Chicago, once Obama's land of hope, is uncertain about political change
Saturday, October 30, 2010; 2:11 PM
CHICAGO - Two years ago, this was the city of hope. Chicago gave rise to one of the most inspirational political candidates the nation had seen in a half-century.
Today, Illinois is host to one of the nastiest, most bitter Senate races in the country, to say nothing of the stain of former governor Rod Blagojevich's ongoing saga since being arrested on federal corruption charges.
You might assume the hope here has evaporated, that Chicago has been humbled and is now the city of cynicism. Yet people walking through Grant Park downtown here on a crisp Friday afternoon said they still harbored hope that the country could move past old partisan politics - even if some of the great expectations that flowed from Barack Obama's 2008 election night victory speech in this lakefront park seem to have gone unrealized.
"I was hopeful about politics in 2008," said Michael O'Leary, 39, a structural engineer who like hundreds of thousands of other Chicagoans came to Grant Park after work that night to celebrate Obama's election. "I don't think that is gone. . . . I remain hopeful about politics. But I don't think I had unrealistic expectations. I think some people did have unrealistic expectations in 2008."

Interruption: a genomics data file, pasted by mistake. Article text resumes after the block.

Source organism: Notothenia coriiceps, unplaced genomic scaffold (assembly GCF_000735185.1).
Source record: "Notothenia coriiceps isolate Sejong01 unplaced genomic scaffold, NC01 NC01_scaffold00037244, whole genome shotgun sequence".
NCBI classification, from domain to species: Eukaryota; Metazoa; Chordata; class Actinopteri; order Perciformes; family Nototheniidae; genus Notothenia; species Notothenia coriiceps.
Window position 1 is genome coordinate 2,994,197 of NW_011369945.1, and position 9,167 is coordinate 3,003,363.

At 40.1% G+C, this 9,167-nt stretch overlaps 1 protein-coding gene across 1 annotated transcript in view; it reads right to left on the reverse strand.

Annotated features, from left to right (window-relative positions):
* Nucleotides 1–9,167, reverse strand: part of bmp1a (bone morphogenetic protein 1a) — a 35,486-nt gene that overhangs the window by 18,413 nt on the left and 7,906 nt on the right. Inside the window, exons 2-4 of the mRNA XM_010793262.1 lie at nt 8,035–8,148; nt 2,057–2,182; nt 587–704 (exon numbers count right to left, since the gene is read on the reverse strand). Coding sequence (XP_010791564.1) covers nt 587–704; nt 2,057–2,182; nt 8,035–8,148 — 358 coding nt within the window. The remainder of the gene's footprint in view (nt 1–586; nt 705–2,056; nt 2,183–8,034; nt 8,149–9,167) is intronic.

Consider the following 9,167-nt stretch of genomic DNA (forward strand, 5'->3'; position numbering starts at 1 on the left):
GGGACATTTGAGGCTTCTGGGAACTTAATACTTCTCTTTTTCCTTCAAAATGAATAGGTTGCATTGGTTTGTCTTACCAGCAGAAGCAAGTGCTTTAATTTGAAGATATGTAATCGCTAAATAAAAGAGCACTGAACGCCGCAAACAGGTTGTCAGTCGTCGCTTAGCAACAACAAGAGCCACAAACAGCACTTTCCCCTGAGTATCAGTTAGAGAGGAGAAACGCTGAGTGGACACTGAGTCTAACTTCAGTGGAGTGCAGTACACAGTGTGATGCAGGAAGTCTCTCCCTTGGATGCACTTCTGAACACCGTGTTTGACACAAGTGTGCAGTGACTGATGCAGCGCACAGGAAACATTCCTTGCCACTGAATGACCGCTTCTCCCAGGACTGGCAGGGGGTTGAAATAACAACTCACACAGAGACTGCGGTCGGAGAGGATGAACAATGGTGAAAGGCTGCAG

O'Leary, a Democrat who said he voted for Obama, said some people expected change to happen overnight. "Politics involves people jockeying for position," he said. "It's not just like revolution. If it was a revolution, then there would be blood on the streets - and I'm glad there's not blood on the streets."
A prevailing narrative of the 2010 midterm elections has been the disappearance of hope - that the good feelings Americans had about their politics were only momentary and have been erased by a ransacked economy and an all-too-slow recovery.
Sure, the electorate is angry and disillusioned. Poll after poll shows trust in government and satisfaction with Congress's performance as low as they have been in decades. And the negative feelings pervade both political parties.
But the story is not so neat - at least not here in Obama's home town of Chicago.
"It just seems that the country is so divided and there's so much volatile rhetoric. But I don't understand it. I happen to be a person of hope," said Storey Shearer, 66, a cashier at an automotive service center, strolling through the park on her day off on her way to an art museum.
Kim Vacek, 31, a psychologist, said she, too, remains optimistic.
"I am still hopeful and I trust in [Obama's] genuineness and in his belief for change," Vacek said, resting on a park bench during her lunch break. "I just think a lot of the systems in America - the educational system, for example - feel so immovable at times."